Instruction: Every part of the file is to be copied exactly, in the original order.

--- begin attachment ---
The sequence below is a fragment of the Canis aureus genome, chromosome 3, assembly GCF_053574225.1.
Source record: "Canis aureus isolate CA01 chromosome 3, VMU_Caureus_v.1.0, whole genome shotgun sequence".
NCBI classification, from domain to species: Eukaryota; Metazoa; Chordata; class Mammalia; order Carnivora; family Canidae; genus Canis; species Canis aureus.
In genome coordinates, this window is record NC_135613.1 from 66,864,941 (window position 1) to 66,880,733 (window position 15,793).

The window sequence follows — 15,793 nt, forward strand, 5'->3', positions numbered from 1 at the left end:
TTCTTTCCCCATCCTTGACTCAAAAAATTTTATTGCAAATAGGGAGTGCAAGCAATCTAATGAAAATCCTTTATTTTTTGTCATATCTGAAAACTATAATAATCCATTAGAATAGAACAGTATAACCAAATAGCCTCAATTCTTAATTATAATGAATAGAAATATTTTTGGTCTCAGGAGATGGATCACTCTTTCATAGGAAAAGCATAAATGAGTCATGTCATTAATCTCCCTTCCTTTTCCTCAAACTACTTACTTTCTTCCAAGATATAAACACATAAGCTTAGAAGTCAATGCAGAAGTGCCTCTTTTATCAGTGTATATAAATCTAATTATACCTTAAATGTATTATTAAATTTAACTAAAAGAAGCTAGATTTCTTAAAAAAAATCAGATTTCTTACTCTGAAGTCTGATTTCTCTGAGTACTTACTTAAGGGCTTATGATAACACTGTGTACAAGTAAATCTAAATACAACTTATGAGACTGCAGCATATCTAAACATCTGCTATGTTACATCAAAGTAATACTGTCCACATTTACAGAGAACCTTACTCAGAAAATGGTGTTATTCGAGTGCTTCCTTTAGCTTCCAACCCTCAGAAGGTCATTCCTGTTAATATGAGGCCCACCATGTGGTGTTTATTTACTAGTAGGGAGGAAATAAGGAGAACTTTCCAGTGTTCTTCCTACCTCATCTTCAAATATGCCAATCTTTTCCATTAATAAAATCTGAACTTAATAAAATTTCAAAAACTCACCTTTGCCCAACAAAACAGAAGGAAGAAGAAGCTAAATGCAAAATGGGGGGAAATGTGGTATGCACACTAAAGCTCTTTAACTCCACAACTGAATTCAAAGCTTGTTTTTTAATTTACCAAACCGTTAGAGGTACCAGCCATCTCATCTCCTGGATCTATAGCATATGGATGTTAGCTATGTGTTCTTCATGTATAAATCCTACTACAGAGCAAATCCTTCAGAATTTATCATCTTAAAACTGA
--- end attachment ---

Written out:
The sequence below is a fragment of the Canis aureus genome, chromosome 3, assembly GCF_053574225.1.
Source record: "Canis aureus isolate CA01 chromosome 3, VMU_Caureus_v.1.0, whole genome shotgun sequence".
NCBI classification, from domain to species: Eukaryota; Metazoa; Chordata; class Mammalia; order Carnivora; family Canidae; genus Canis; species Canis aureus.
In genome coordinates, this window is record NC_135613.1 from 66,864,941 (window position 1) to 66,880,733 (window position 15,793).

The window sequence follows — 15,793 nt, forward strand, 5'->3', positions numbered from 1 at the left end:
TTCTTTCCCCATCCTTGACTCAAAAAATTTTATTGCAAATAGGGAGTGCAAGCAATCTAATGAAAATCCTTTATTTTTTGTCATATCTGAAAACTATAATAATCCATTAGAATAGAACAGTATAACCAAATAGCCTCAATTCTTAATTATAATGAATAGAAATATTTTTGGTCTCAGGAGATGGATCACTCTTTCATAGGAAAAGCATAAATGAGTCATGTCATTAATCTCCCTTCCTTTTCCTCAAACTACTTACTTTCTTCCAAGATATAAACACATAAGCTTAGAAGTCAATGCAGAAGTGCCTCTTTTATCAGTGTATATAAATCTAATTATACCTTAAATGTATTATTAAATTTAACTAAAAGAAGCTAGATTTCTTAAAAAAAATCAGATTTCTTACTCTGAAGTCTGATTTCTCTGAGTACTTACTTAAGGGCTTATGATAACACTGTGTACAAGTAAATCTAAATACAACTTATGAGACTGCAGCATATCTAAACATCTGCTATGTTACATCAAAGTAATACTGTCCACATTTACAGAGAACCTTACTCAGAAAATGGTGTTATTCGAGTGCTTCCTTTAGCTTCCAACCCTCAGAAGGTCATTCCTGTTAATATGAGGCCCACCATGTGGTGTTTATTTACTAGTAGGGAGGAAATAAGGAGAACTTTCCAGTGTTCTTCCTACCTCATCTTCAAATATGCCAATCTTTTCCATTAATAAAATCTGAACTTAATAAAATTTCAAAAACTCACCTTTGCCCAACAAAACAGAAGGAAGAAGAAGCTAAATGCAAAATGGGGGGAAATGTGGTATGCACACTAAAGCTCTTTAACTCCACAACTGAATTCAAAGCTTGTTTTTTAATTTACCAAACCGTTAGAGGTACCAGCCATCTCATCTCCTGGATCTATAGCATATGGATGTTAGCTATGTGTTCTTCATGTATAAATCCTACTACAGAGCAAATCCTTCAGAATTTATCATCTTAAAACTGA